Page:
“Yes.” She said it quickly and looked away.

Emmett crawled up to the wall. He brought up his rifle and looked through the sights at the skreeches new dwelling. They’d gotten the wall up to waist height already. A head rose up above the wall from the center and another awful sound split the air. It couldn’t be long now. The weasels would be coming soon. He needed to get his eggs and get out of the area. The last thing he wanted to do was be caught in the middle of it all.

“Just don’t get in my way,” he said. He brought the rifle up and prepared to shoot.

Jolene’s hand fell on his arm. “Don’t.”

He looked at her hand. “What choice do I have?”

“Is it worth the chance? What if they are intelligent?”

Emmett shook his head.

“I’ve seen dried sponge wood boards with what looks like cuneiform writing. There is an organization to it.”

“They don’t keep anything. They don’t carry anything. The marks they make are nothing but nest decoration.”

“So you’ve seen it?”

Of course he had. He lived out here. He hunted their eggs. He probably knew more about the skreeches than anyone. Enough to know that no matter how clever they seemed they were nothing but big birds with toothy snouts instead of beaks. Weren’t they?


“If I don’t get those eggs I won’t be able to eat my crops. I’d have to go back to the Terrasphere or starve.”

She still had her hand on his arm. She squeezed gently. “Would it be so bad back in the Terrasphere? With your experience, you could greatly increase our understanding of life on this planet.”

Movement caught his eye. Shit. Too late. And they were too early. “Weasels.”

Emmett scrambled around Jolene and braced the rifle on the remains of the skreeches’ old wall. The weasels came running up the ridge. They were long and covered in slick brown feathers that changed to orange at the ends rather than fur. Four times the size of a Terran weasel. The pack charging up the hill had to number forty to fifty animals.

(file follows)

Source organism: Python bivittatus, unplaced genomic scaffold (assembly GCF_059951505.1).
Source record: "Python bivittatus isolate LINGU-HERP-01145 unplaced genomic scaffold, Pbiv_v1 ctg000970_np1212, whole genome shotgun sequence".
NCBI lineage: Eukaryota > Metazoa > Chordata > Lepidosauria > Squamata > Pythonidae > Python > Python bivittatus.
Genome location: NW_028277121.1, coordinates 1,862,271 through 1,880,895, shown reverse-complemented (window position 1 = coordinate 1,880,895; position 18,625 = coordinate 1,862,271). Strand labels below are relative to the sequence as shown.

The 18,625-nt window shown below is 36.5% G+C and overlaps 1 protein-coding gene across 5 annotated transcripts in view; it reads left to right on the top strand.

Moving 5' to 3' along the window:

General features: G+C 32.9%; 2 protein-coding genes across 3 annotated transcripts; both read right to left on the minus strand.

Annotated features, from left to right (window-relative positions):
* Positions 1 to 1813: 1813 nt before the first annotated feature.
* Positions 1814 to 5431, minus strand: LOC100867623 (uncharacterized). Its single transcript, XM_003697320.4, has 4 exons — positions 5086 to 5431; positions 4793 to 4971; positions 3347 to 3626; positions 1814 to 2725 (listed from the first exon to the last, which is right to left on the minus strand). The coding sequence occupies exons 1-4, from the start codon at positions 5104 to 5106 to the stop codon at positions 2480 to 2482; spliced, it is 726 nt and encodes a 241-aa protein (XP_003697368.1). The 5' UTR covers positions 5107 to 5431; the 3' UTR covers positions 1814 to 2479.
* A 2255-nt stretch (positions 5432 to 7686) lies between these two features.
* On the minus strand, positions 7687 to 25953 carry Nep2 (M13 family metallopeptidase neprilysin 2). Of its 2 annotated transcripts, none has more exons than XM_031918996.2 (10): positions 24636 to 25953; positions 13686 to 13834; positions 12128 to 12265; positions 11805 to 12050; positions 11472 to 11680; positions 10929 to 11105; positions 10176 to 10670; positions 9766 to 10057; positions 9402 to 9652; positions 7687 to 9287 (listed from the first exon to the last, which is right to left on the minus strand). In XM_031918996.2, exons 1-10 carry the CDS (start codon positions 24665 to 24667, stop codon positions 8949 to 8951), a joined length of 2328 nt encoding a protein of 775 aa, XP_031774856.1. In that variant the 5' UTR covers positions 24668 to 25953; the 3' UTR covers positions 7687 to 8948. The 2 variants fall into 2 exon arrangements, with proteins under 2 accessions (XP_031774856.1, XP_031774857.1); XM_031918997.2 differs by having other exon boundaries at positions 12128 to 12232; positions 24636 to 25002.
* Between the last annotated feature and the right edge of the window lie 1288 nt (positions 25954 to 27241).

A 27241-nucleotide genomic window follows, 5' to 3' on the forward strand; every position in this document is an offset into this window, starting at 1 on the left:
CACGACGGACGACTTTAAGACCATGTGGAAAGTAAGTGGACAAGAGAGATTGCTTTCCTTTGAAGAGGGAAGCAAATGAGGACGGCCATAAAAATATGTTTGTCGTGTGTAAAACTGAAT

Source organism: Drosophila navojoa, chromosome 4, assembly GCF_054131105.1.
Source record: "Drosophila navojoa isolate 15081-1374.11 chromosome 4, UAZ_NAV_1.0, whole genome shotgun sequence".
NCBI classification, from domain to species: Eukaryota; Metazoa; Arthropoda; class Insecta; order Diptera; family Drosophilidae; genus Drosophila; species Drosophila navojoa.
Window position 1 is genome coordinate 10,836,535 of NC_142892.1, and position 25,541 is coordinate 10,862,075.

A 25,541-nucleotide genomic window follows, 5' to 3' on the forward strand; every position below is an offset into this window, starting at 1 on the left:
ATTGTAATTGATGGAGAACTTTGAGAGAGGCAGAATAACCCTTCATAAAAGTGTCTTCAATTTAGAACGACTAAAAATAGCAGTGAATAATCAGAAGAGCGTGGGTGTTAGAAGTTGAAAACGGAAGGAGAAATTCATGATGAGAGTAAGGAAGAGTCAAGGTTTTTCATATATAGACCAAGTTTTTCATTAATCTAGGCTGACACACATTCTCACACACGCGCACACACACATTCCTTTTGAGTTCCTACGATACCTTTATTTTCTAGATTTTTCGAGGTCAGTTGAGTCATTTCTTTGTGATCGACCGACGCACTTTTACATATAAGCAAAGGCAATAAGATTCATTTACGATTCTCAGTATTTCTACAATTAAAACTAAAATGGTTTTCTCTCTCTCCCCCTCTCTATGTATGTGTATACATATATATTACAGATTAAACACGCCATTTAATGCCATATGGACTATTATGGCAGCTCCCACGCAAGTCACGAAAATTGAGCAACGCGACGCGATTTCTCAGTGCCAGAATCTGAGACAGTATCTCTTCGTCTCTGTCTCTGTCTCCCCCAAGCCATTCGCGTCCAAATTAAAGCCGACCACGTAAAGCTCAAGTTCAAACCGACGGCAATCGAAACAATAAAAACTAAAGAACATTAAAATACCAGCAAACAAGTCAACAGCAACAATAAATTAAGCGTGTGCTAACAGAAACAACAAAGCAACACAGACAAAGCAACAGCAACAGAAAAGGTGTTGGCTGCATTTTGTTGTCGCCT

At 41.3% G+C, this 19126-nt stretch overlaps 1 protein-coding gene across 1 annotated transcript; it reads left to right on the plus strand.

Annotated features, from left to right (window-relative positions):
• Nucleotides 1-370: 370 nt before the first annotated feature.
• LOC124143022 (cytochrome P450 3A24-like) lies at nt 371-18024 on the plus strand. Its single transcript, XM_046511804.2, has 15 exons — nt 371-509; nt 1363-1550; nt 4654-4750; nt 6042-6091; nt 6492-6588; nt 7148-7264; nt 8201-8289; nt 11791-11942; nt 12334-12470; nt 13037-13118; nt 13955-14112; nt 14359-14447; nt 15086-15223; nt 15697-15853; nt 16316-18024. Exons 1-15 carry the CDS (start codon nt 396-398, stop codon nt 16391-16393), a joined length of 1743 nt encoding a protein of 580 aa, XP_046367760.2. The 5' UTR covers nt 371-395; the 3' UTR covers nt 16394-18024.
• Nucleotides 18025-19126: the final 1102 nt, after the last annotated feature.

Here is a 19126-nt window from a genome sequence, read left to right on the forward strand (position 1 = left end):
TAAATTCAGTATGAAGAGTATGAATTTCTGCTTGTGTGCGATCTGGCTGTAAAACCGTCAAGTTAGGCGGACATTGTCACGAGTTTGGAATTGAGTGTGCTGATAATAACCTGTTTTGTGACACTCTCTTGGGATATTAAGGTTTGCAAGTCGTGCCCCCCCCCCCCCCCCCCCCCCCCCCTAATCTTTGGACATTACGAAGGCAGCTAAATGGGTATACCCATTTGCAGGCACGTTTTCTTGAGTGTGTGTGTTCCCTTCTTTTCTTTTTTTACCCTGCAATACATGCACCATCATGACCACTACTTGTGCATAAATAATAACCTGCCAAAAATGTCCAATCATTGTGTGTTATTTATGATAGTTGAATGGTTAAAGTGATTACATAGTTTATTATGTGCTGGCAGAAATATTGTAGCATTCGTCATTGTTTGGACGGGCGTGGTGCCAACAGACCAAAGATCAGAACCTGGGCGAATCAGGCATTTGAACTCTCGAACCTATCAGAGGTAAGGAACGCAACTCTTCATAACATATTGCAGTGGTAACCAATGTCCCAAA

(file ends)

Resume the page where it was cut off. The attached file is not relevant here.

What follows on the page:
“Land piranhas.” He clicked off the safety. “When hunting they’ll fall on anything they come across, including us.”

Jolene crouched beside him. “If we got in the water, would it stop them?”

He shook his head. “They’re excellent swimmers.”

Every few seconds one of the charging weasels would stop, stand up and look ahead. Long faces filled with sharp razor-edged teeth. Emmett carried scars from a weasel attack on his leg and that had been a solitary animal. One weasel stood, looked right at him and a clear warbling whistle rang out. The entire pack changed direction like a school of fish and headed towards the old skreech nest.

“What do we do?”

“Fight.” Emmett brought up the rifle to his shoulder. Auto-tracking locked onto the closest weasel. He fired.

The bullet caught the weasel between the eyes. Flipped it back into the back. Shrill whistles like dozens of police whistles rang out from the pack. He’d gotten them angry now. No time to worry about that.

Fired. Another down. Again and again. The shots rang through the air and in answer the weasels whistled back angrily and kept coming on. Every shot hit. Every shot took out another weasel but they had the numbers.

“We have to retreat.” Emmett stood. Sighted on the next weasel and fired.

Jolene got up and moved back. Emmett worked his way backward, still shooting. Seeing them move the weasels sent out several more warbling whistles. The pack split like a river around a boulder and became two arms reaching around the ridge to sweep up everything in its path. He kept shooting but they had to stay out of those arms or the pack would fall on them in a second.

“We have to move up the ridge.”

“But that will take us up to the skreech nest.”

Emmett fired, brought down another weasel. “I know. Maybe the weasels will be more interested in them. If we can get past the skreeches we might get away.”

Fired. “Move!”